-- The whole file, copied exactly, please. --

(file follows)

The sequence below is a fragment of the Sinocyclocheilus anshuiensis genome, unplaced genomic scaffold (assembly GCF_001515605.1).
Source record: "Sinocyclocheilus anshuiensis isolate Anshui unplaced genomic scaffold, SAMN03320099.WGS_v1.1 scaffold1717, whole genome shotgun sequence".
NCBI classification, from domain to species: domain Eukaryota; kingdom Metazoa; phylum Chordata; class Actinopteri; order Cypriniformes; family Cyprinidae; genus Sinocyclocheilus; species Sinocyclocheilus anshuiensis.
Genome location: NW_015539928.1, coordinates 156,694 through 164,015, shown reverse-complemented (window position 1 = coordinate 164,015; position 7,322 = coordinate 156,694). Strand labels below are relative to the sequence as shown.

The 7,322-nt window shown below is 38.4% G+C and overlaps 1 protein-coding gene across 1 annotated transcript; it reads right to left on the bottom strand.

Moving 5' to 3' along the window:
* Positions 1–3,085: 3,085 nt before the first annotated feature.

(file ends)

The sequence below is a fragment of the Sinocyclocheilus anshuiensis genome, unplaced genomic scaffold (assembly GCF_001515605.1).
Source record: "Sinocyclocheilus anshuiensis isolate Anshui unplaced genomic scaffold, SAMN03320099.WGS_v1.1 scaffold1717, whole genome shotgun sequence".
NCBI classification, from domain to species: domain Eukaryota; kingdom Metazoa; phylum Chordata; class Actinopteri; order Cypriniformes; family Cyprinidae; genus Sinocyclocheilus; species Sinocyclocheilus anshuiensis.
Genome location: NW_015539928.1, coordinates 156,694 through 164,015, shown reverse-complemented (window position 1 = coordinate 164,015; position 7,322 = coordinate 156,694). Strand labels below are relative to the sequence as shown.

The 7,322-nt window shown below is 38.4% G+C and overlaps 1 protein-coding gene across 1 annotated transcript; it reads right to left on the bottom strand.

Moving 5' to 3' along the window:
* Positions 1–3,085: 3,085 nt before the first annotated feature.